Data integration could change the way you farm
- Data gathering is important to agriculture, but different formats and platforms limit how data can be shared
- When information sources are combined, variable rate decision-making becomes more viable
- While complete data integration isn’t developed yet, it is a future goal of the ag industry
Technology has changed how businesses operate, and it’s had an increasingly profound impact on agriculture, but Lisa Prassack (@LisaPrassack)– innovation expert, data strategy consultant and president of Prassack Advisors – believes data integration is the next frontier. She sees many technology silos, where different formats and platforms limit how data can be shared and utilized, but she believes these limitations will be overcome.
We can’t hear the plant screaming for help – that’s why imagery is so important.
Prassack experiences the problems first hand while helping major companies with their technology needs. “I get hired when things are hitting the fan,” Prassack says. Through Trader Joe’s, she was involved with suppliers to organic agriculture. She assisted Agrium with the retail acquisition of Viterra and has worked with Trimble, Dell, Genetech and many others.
First, collect data
There’s no shortage of data that producers can collect, whether it’s yield maps, soil test results or input costs. Soil sampling on a grid system provides additional information. Elevation maps can be added to the mix, and some producers are even experimenting with engine load maps that measure soil compaction.
One new source of data quickly becoming important is imagery from aerial field views. With infrared images, you can often identify problems you simply can’t see from the ground.
Prassack sees similarities to some of the diagnostics we use all the time, like X-rays to see a broken arm. “We can’t hear the plant screaming for help – that’s why imagery is so important,” she says.
“Clean acquisition of data is the first step, but can the data be organized in useful ways for analysis and decision making? That’s the much bigger challenge.”
At a field level, data needs to be available in layers. When information sources such as yield maps, infrared imagery, soil test results and topography are combined, variable rate decision-making becomes more viable.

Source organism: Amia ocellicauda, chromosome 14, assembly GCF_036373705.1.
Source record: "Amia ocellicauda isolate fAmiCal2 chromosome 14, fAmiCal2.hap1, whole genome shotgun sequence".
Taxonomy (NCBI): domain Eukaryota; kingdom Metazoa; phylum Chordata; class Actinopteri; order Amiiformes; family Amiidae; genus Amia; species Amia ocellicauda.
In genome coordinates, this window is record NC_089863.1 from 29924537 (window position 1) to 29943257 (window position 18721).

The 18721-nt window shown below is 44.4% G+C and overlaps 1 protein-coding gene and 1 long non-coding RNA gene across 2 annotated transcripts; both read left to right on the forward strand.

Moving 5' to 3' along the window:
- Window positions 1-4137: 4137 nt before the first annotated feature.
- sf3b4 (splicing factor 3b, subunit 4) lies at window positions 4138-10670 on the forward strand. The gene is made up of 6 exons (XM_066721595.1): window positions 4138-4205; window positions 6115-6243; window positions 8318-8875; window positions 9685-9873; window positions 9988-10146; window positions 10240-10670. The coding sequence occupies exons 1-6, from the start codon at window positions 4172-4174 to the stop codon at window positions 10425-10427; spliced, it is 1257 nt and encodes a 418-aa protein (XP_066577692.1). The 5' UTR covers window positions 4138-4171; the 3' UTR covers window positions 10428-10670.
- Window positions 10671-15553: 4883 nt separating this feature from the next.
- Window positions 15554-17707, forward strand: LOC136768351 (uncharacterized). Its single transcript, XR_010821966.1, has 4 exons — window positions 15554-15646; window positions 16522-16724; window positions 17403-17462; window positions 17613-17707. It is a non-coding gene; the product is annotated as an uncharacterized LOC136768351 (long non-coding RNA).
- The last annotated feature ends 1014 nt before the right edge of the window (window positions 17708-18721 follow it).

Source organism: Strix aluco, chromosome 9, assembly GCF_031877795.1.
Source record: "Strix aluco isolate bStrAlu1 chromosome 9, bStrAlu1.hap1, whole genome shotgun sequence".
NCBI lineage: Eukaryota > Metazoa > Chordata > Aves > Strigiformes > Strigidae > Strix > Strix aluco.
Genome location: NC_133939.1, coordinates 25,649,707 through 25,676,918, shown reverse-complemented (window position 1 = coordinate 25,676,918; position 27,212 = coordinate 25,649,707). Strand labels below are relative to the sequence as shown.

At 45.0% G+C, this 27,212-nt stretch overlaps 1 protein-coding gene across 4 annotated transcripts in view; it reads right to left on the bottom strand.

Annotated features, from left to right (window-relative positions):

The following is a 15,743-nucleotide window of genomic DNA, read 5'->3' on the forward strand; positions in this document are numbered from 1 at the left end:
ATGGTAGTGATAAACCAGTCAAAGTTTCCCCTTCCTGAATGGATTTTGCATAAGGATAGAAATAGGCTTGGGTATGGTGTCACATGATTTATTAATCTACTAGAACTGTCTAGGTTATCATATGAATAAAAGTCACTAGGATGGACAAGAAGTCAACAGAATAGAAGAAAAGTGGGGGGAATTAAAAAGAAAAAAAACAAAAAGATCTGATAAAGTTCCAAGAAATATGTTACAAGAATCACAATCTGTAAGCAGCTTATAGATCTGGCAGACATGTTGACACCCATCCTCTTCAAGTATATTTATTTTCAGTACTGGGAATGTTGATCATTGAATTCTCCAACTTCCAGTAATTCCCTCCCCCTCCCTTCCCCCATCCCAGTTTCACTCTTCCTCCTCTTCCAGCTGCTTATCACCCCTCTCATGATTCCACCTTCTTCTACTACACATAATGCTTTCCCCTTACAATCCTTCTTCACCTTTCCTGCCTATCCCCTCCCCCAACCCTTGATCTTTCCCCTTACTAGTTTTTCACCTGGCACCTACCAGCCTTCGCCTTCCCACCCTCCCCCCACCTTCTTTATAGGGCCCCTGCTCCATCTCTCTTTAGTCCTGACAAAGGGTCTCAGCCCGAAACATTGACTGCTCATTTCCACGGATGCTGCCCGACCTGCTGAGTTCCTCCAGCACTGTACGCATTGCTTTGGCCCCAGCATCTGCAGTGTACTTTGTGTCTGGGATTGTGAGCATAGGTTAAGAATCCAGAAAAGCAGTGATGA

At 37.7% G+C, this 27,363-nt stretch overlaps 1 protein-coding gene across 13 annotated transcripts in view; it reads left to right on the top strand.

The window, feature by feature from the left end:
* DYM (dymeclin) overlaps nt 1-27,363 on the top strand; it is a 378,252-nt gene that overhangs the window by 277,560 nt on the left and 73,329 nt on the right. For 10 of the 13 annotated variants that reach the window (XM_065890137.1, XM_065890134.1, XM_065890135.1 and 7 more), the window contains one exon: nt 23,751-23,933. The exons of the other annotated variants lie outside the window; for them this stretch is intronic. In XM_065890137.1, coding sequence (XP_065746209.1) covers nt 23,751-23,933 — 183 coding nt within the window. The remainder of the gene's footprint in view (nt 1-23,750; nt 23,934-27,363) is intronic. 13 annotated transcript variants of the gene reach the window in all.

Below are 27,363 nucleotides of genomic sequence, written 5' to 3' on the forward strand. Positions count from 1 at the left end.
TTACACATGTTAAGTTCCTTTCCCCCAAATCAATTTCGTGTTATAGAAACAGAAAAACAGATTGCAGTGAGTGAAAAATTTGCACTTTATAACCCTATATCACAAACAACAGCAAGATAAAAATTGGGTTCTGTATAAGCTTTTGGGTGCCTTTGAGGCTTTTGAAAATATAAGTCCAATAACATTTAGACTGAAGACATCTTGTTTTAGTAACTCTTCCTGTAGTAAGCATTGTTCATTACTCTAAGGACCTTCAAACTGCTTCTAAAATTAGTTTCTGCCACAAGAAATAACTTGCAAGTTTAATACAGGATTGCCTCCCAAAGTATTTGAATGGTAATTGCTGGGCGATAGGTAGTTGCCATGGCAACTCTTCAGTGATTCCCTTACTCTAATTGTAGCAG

Beyond agronomic considerations, Prassack believes a unified view of all the farm’s operations is essential, and that means getting a real-time view of assets – including inventory. Data entry isn’t much fun, but data re-entry is often required because one program may not be integrated with another. Even with all the data in the right place and format, performing useful analysis can still be difficult and time consuming.
“Integrated data helps the farm by bringing together lenders, insurers, crop advisors and ag retailers,” Prassack notes. Each of these service providers can benefit from having a holistic view of the farm operation they’re serving. She notes there are many more agronomy platforms than accounting platforms.
Everyone is a stakeholder, whether a farm equipment manufacturer or an agronomic supply company and as a result, many alliances are being forged.
Producers are sometimes wary about giving up control of their data to agribusiness. One concern is privacy. Another is that companies will benefit from large sets of data, so growers want to be compensated.
Prassack appreciates grower concerns, and says the onus is on companies to be clear about what data they want and how it will be used. She says data isn’t meant to be tracked to specific individuals, but when grouped by a crop zone, it can provide valuable insights. She believes it’s important that growers are able to choose what data they share, and with whom.
As traceability becomes more important, Prassack says, product tracking is taking on added complexity. She believes more devices will operate autonomously in future, passing along valuable information to a central system. Weather and market information will be better integrated and alerts will be consolidated and prioritized.
Imagine you’re seeding and the weather forecast begins calling for a much-needed rain. You adjust the fertilizer rate upwards to take advantage of this new information. In a perfect world, this adjustment made from the seat of your tractor would be automatically reflected in fertilizer acquisition requirements, cash flow projections, yield projections and your marketing plan.
“The real prize is integrating the whole system – a system of systems,” Prassack says. “We’re not there yet, but we’re moving in the right direction.”